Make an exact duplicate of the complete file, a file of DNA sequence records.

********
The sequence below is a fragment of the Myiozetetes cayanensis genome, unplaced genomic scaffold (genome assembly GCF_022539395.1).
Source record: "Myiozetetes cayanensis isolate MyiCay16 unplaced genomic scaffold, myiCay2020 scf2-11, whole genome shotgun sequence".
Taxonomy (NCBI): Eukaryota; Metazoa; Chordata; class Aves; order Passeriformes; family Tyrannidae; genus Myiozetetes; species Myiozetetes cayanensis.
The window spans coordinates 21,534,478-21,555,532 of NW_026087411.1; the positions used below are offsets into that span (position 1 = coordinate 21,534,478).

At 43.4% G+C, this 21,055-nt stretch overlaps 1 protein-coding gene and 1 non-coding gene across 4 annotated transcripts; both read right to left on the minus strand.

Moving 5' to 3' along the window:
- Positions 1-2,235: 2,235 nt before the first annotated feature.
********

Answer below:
The sequence below is a fragment of the Myiozetetes cayanensis genome, unplaced genomic scaffold (genome assembly GCF_022539395.1).
Source record: "Myiozetetes cayanensis isolate MyiCay16 unplaced genomic scaffold, myiCay2020 scf2-11, whole genome shotgun sequence".
Taxonomy (NCBI): Eukaryota; Metazoa; Chordata; class Aves; order Passeriformes; family Tyrannidae; genus Myiozetetes; species Myiozetetes cayanensis.
The window spans coordinates 21,534,478-21,555,532 of NW_026087411.1; the positions used below are offsets into that span (position 1 = coordinate 21,534,478).

At 43.4% G+C, this 21,055-nt stretch overlaps 1 protein-coding gene and 1 non-coding gene across 4 annotated transcripts; both read right to left on the minus strand.

Moving 5' to 3' along the window:
- Positions 1-2,235: 2,235 nt before the first annotated feature.